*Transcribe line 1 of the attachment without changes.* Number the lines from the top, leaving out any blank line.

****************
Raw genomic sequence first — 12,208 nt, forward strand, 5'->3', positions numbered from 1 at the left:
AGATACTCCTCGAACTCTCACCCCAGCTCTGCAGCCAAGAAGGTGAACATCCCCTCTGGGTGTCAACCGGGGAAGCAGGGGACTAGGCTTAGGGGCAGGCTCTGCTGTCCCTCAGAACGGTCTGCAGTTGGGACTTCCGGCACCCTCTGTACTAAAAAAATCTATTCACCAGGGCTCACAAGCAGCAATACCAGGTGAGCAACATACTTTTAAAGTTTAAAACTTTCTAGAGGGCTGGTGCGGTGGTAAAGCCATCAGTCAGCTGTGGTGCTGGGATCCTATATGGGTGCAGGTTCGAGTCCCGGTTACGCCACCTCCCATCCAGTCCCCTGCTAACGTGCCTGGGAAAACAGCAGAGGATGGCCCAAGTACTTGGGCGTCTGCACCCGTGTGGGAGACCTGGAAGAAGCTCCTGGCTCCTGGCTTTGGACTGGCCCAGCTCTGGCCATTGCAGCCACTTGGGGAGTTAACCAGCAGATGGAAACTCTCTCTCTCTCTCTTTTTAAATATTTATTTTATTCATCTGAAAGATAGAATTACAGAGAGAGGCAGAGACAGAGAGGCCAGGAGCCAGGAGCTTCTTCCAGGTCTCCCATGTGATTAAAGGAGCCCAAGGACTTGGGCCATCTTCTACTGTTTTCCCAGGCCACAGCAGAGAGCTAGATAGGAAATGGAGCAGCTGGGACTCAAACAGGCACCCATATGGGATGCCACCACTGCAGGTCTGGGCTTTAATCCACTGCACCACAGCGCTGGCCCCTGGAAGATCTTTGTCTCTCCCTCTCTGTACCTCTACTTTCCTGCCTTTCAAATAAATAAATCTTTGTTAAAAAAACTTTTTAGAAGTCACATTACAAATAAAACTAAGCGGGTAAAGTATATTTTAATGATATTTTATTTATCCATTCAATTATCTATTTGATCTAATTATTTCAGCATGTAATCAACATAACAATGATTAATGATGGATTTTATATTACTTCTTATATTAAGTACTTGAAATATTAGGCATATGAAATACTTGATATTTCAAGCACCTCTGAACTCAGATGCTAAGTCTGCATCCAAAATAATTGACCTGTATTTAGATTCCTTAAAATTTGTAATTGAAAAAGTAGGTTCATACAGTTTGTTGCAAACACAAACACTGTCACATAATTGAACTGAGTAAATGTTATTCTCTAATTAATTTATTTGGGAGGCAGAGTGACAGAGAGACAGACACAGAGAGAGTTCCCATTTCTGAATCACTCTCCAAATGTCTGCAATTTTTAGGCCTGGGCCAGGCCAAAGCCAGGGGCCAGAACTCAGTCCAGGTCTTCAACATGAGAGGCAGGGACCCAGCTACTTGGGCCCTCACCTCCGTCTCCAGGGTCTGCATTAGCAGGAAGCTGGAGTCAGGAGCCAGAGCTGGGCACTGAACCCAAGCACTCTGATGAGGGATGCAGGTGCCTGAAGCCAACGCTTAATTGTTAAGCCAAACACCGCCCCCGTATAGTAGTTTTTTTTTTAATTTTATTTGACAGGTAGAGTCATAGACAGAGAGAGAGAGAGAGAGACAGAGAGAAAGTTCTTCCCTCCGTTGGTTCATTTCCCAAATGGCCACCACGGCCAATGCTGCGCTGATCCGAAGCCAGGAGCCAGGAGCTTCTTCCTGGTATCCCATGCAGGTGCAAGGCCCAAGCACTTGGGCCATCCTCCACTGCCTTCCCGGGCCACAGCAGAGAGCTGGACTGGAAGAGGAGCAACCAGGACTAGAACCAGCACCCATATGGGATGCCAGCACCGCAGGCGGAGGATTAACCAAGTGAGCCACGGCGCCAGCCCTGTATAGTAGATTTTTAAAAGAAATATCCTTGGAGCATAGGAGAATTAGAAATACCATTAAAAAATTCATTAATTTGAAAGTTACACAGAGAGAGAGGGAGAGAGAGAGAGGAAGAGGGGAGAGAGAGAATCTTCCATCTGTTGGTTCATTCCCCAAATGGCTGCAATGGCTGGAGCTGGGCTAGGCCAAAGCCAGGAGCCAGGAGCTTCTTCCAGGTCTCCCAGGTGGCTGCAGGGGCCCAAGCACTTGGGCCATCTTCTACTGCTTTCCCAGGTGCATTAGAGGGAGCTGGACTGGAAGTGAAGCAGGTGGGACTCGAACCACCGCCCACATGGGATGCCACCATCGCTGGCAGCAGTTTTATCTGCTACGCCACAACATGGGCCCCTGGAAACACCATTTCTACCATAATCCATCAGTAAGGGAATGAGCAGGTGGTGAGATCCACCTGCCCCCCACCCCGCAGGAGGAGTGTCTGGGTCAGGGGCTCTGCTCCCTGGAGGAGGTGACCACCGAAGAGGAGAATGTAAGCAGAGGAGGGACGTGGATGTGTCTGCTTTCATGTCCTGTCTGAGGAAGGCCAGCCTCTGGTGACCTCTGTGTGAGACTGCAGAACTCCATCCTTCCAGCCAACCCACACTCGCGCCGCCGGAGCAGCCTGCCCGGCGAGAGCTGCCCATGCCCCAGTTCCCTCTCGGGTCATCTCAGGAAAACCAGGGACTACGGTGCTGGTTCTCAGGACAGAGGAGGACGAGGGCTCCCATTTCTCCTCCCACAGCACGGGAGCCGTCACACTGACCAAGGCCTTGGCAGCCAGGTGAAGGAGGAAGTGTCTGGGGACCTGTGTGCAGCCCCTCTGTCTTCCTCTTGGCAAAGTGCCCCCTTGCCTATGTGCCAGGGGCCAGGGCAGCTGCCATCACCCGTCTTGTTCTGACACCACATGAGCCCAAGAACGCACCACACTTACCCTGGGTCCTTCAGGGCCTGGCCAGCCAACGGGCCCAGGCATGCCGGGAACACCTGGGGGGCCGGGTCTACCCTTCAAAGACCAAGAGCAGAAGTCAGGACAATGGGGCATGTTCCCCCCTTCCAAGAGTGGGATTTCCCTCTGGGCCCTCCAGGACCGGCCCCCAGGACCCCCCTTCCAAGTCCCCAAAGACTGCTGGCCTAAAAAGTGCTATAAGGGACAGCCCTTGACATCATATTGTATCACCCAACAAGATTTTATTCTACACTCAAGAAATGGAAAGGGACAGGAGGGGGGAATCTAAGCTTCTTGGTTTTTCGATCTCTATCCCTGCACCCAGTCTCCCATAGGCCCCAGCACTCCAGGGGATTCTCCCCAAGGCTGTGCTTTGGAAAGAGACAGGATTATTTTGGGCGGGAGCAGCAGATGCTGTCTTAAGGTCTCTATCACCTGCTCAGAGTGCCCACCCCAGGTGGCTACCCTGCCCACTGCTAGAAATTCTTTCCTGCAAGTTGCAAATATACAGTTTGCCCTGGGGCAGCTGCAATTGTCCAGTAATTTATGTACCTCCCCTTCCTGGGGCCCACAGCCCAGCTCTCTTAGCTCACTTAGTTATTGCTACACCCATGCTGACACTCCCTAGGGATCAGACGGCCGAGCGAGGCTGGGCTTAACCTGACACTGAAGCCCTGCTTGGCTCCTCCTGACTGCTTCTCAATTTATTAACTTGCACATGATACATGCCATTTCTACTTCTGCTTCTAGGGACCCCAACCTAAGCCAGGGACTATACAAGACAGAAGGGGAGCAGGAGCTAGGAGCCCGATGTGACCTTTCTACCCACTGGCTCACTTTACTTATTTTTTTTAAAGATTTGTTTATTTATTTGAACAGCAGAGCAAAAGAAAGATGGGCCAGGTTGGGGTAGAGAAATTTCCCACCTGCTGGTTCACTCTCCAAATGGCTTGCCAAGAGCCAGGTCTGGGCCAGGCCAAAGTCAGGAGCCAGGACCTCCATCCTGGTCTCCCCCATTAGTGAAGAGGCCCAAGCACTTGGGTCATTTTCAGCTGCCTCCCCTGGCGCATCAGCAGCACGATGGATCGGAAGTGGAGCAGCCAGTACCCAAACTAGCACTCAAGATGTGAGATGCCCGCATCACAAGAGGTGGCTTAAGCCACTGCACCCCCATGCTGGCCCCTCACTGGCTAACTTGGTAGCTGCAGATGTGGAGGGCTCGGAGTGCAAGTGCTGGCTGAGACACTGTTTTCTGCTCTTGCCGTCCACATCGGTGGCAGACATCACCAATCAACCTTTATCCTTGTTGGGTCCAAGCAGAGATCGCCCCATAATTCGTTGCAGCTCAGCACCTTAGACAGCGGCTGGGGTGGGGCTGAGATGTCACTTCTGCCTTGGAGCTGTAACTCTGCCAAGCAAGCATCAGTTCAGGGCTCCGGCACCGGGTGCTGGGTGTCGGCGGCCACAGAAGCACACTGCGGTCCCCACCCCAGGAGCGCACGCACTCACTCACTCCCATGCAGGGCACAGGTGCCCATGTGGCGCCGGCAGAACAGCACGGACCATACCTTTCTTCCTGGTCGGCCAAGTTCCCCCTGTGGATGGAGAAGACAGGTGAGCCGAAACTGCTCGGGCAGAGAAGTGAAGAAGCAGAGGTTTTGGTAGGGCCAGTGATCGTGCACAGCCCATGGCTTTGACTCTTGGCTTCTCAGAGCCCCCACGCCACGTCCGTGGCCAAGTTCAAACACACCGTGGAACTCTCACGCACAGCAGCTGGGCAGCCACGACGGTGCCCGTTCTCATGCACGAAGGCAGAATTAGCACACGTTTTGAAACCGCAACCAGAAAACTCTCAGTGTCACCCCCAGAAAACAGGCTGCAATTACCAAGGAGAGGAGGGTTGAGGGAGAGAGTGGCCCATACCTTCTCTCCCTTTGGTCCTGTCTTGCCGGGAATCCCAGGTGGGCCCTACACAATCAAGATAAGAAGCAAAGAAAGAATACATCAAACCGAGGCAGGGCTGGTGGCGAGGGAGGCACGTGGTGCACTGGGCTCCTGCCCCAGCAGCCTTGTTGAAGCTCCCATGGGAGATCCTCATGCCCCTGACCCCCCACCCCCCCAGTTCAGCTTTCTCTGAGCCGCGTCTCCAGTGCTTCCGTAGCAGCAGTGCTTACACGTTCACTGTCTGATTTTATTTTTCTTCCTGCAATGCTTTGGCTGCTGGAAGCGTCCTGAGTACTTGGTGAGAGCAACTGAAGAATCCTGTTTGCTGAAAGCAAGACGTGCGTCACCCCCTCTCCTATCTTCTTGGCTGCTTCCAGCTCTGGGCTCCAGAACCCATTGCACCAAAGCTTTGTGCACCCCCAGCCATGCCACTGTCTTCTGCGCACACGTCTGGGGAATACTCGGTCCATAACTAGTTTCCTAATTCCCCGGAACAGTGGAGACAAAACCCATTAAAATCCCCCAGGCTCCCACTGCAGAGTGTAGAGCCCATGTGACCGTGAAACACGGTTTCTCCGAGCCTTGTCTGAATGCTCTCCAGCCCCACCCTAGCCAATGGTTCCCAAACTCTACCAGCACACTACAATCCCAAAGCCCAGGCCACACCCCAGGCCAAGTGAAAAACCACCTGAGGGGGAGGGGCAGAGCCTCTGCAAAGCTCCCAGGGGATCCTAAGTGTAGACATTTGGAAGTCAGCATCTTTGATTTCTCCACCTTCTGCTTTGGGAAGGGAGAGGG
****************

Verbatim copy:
Raw genomic sequence first — 12,208 nt, forward strand, 5'->3', positions numbered from 1 at the left: